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The early history of goiter in the Americas, in New Zealand, and in England; a contribution to the etiology of the disease

, : The early history of goiter in the Americas, in New Zealand, and in England; a contribution to the etiology of the disease. Bull History Med 17(3): 229-268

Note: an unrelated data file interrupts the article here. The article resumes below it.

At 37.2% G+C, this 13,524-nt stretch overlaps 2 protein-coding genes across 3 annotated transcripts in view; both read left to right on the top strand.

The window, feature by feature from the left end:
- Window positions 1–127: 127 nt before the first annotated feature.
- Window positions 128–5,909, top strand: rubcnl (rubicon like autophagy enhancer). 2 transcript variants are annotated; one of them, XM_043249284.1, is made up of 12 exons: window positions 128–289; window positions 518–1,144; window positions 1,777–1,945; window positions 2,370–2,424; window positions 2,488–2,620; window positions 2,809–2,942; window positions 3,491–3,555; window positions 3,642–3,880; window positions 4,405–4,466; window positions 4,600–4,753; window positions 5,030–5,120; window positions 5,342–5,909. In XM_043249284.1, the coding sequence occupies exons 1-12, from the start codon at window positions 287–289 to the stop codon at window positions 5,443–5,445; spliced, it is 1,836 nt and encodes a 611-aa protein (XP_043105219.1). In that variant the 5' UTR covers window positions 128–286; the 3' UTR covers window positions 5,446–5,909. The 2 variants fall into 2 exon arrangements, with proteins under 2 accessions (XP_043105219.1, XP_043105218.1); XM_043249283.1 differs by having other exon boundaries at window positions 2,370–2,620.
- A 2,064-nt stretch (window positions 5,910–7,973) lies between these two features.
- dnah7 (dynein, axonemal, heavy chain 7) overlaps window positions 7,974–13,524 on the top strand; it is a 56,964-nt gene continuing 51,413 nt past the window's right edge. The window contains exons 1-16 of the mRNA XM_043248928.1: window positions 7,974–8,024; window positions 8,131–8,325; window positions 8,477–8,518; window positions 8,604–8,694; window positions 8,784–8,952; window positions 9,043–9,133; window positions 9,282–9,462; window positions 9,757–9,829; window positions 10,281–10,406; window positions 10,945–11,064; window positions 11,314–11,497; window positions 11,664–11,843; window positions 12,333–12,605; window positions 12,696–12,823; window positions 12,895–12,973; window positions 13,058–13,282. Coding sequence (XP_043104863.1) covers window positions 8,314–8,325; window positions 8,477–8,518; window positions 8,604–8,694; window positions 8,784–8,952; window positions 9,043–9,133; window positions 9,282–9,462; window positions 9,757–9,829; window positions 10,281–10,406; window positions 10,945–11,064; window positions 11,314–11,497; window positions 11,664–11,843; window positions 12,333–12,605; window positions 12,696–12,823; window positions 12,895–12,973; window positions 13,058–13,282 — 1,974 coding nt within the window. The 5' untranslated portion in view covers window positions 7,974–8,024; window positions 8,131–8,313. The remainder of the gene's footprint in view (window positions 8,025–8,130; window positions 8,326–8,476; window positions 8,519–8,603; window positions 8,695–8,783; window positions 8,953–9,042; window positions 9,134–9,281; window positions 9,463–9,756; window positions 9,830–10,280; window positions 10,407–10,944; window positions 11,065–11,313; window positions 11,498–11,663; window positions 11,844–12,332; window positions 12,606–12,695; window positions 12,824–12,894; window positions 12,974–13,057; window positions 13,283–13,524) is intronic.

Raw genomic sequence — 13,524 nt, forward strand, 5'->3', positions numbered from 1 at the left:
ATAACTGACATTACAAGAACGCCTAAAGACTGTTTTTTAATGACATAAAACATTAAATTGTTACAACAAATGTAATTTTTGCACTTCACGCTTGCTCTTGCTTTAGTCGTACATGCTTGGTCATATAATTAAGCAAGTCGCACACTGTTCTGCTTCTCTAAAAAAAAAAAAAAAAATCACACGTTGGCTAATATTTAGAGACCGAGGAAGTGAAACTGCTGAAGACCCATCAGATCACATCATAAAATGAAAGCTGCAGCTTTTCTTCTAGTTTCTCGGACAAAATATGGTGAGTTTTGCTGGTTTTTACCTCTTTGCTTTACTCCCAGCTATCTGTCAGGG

Examination of numerous reports by early explorers, travellers, and missionaries discloses no evidence of goiter in the Americas or in New Zealand before the coming of Europeans. In the earliest paper by a physician on the diseases of American Indians, Benjamin Rush (1774), makes no mention of goiter. It was first seen among the Oneidas in 1797, and among whites in the Mohawk Valley in 1792. No racial immunity is shown by reports of Indian agency physicians in 1895. The earliest definite reference to goiter in Mexico is in 1778. There is no evidence that the ancient Mexicans or Guatemalans suffered from goiter, and it is extremely unlikely that the disease, if present, would have gone unrecorded. The statement that goiter had been seen among Indians of Peru (Barton, 1800) is based on a mistranslation. Among thousands of Peruvian anthropomorphic vases, one depicts exophthalmic goiter; none, simple goiter. The first reference found to goiter in Equador is in 1836; in Colombia, 1760. In the Americas goiter appeared within a century or more after the coming of white men, became very common in some places where later it was infrequent. The claim that goiter existed in New Zealand before the arrival of Europeans is dismissed as based on the use of a Maori word of many meanings. The early settlers were free from it. When it appeared it spread rapidly. In England the word "goiter," or "goitre," was used first in the 17th Cent. for a condition seen in the Alpes, Savoy, etc. The first clear indication of endemic goiter in England is found in the use of the term, "Derbyshire Neck" (1743). In 1717 John Lombe brought to Derby 2 natives of Piedmont, a notorious goiter district. Within 25 years goiter became prevalent in Derbyshire. Our author revives the suggestion of Humboldt, Hirsch, others that goiter may be due to a biological agent, possibly a virus, brought into Derbyshire in 1717 and into the Americas and into New Zealand by white men at different times. The bibliography contains 187 titles.


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